This Holiday Season, Our ‘Ask the Rabbis’ Editor Looks Back
Every issue, we contact a group of rabbis—from across the denominational spectrum—and ask them all the same question. Over the years, our team of rabbis has weighed in on everything from forgiveness to parenting to the Syrian refugee crisis.
Amy Schwartz, Moment’s opinion editor, has been running our “Ask the Rabbis” feature for four years. With the High Holidays on the horizon—and with the current political climate in mind—we asked her to reflect on some of her favorite pieces of rabbinical wisdom.
What should we be thinking about this holiday season?
We’re going to spend a lot of time sitting in rooms full of prayer, and we’ll have a lot of opportunities to think. I feel like it’s useful at this time of year to look at the different things the rabbis have argued about in Moment. Rabbis always argue with each other, but they also argue very interestingly in our “Ask the Rabbis” feature.
We’ve asked them, in different ways over the years: What is the one sin for which the Jewish community should atone? (September/October 2011). And my favorite, the great Yitz Greenberg, said: The worst possible sin is to impute a single sin to a community that they should atone for. I think the rabbis have returned to a theme over and over again, which is: We should look at the way we’re inclined to try to cut each other out of the debate. Parts of the community are always trying to disenfranchise other parts of the community and say, “You can’t say that,” or, “You can’t belong to this group because it listens to this other group,” or, “We can’t ally with these people because they once gave money to someone who said this.” That’s always a danger—and it sometimes seems like it’s getting worse.
We’ve had a lot of “Ask the Rabbis” questions about, for instance: How can we balance our political views with our need for civility in our communities? (March/April 2017). When the Trump family came to Washington, we had a lot of discussion about that. And there’s no one answer on any of these questions. Sometimes it’s more important to be civil; sometimes it’s more important to stand for your political views.
How do rabbis—and how should rabbis—approach politics during the High Holidays?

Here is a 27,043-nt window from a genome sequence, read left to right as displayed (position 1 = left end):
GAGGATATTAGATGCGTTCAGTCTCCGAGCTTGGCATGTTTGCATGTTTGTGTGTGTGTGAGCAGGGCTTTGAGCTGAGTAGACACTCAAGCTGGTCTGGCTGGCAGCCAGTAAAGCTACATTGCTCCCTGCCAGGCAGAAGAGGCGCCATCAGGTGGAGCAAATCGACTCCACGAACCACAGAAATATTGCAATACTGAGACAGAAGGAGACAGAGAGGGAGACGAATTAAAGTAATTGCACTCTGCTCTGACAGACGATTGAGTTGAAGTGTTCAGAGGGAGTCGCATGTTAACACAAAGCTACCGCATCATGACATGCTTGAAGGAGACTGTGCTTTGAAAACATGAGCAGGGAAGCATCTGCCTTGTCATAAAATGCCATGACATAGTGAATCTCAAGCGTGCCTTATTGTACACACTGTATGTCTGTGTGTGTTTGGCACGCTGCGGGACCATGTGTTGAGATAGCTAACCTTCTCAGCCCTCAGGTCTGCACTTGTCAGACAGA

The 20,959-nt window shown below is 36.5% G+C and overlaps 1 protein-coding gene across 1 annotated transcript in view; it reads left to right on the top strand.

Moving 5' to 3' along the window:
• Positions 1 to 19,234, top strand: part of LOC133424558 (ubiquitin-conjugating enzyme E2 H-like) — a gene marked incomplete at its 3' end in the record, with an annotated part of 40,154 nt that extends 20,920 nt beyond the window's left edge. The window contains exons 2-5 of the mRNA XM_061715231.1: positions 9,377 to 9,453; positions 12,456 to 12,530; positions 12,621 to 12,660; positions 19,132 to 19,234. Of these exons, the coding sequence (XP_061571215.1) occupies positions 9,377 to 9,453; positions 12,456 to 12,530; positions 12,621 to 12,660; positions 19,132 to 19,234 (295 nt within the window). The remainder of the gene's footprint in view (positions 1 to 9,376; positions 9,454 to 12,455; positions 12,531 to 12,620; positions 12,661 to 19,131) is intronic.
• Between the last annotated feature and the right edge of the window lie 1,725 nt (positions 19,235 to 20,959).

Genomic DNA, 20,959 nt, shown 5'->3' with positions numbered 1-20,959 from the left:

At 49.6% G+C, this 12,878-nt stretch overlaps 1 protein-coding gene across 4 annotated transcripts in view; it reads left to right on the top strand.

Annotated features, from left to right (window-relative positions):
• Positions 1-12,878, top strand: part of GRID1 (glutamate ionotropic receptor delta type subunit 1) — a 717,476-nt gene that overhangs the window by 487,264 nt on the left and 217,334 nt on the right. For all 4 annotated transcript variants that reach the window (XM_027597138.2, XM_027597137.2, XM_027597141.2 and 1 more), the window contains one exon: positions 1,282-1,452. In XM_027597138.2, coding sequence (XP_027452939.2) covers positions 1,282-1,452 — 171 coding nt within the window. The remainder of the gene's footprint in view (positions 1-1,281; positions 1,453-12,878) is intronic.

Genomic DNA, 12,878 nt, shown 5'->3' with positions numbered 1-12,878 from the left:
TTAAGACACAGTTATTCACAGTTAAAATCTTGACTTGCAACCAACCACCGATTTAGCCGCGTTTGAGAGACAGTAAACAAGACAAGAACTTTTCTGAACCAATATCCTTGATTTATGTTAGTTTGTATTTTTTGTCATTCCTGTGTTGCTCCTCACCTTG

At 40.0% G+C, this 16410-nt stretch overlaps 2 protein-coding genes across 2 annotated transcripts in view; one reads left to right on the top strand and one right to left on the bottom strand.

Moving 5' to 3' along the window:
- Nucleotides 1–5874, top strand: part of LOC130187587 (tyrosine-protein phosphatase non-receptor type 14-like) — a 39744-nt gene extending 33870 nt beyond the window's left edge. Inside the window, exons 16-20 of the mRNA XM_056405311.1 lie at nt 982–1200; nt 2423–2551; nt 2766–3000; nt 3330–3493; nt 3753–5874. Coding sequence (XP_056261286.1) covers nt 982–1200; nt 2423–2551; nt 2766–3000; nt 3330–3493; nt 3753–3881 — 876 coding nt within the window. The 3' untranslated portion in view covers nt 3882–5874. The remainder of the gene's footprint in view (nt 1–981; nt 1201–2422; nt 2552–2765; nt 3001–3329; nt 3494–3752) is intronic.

Rabbis, being human beings, have lots of political views. In general, I have heard rabbis say (September/October 2008) that they don’t want to tell their communities what to think from the bima—because, among other reasons, in theory you lose your tax-deduction status if you talk candidate politics from the bima. So you’re not actually allowed to endorse candidates in an election season from the bima if you’re a rabbi.
But they also say their beliefs about politics are part of who they are. That’s true of all of us. You can’t hide entirely what you think, nor should you. And politics can be a framework for your moral choices. We have asked a lot of questions like: What does Judaism say about immigration? (August/September 2007). What does it mean to be pro-Israel today? (January/February 2012). That’s a question rabbis often don’t want to address from the bima. In the magazine, we asked this question last in 2012. I would have thought, looking back, that things were much milder then, but when I looked at what they actually said, their responses sounded very much like today. People were saying that to be pro-Israel is not necessarily to not criticize Israel, but it’s to stay within a certain framework. We asked whether rabbis should talk about the Boycott, Divestment and Sanctions movement to their congregations (September/October 2015), and pretty much all of the rabbis, across our whole spectrum, said, “Yes, absolutely, talk about it.” They didn’t agree on what to say, but they all thought it should be mentioned—maybe because it transcended politics in their minds.
With the current political climate in mind, what are some of your favorite “Ask the Rabbis” questions to look back on?
I thought one of the most revealing “Ask the Rabbis” we did, about a year ago, was: What should Jews know about the Muslim faith? (May/June 2017). I found it interesting because even rabbis who thought we should reach out to our Muslim neighbors often didn’t know a whole lot about them. And even those who felt the need to know more were still at the very beginning of that path. I think something very interesting and important that we can always do, separate from our views on politics, is just to learn more.
We asked a question, after much agonizing over how to word it, that tried to get at whether Jews should proselytize or argue with other Jews who have chosen different paths within Judaism (March/April 2016). I was heartened to see how much discomfort there was at the idea of Jews judging other Jews’ choices. You’d never know it, reading the internet, reading comment threads on stories that are posted on Facebook from major Jewish publications. You wouldn’t know that anyone had any problem with judging other Jews’ paths. But it’s nice to see that our rabbis feel we should be careful about that. Many of them have mentioned something that’s a favorite teaching of mine, which is that the Second Temple fell because of sinat chinam, which is causeless hatred among Jews. That’s something a lot of our rabbis have mentioned, at different times and in different contexts—and it’s a helpful thing to think about on the High Holidays.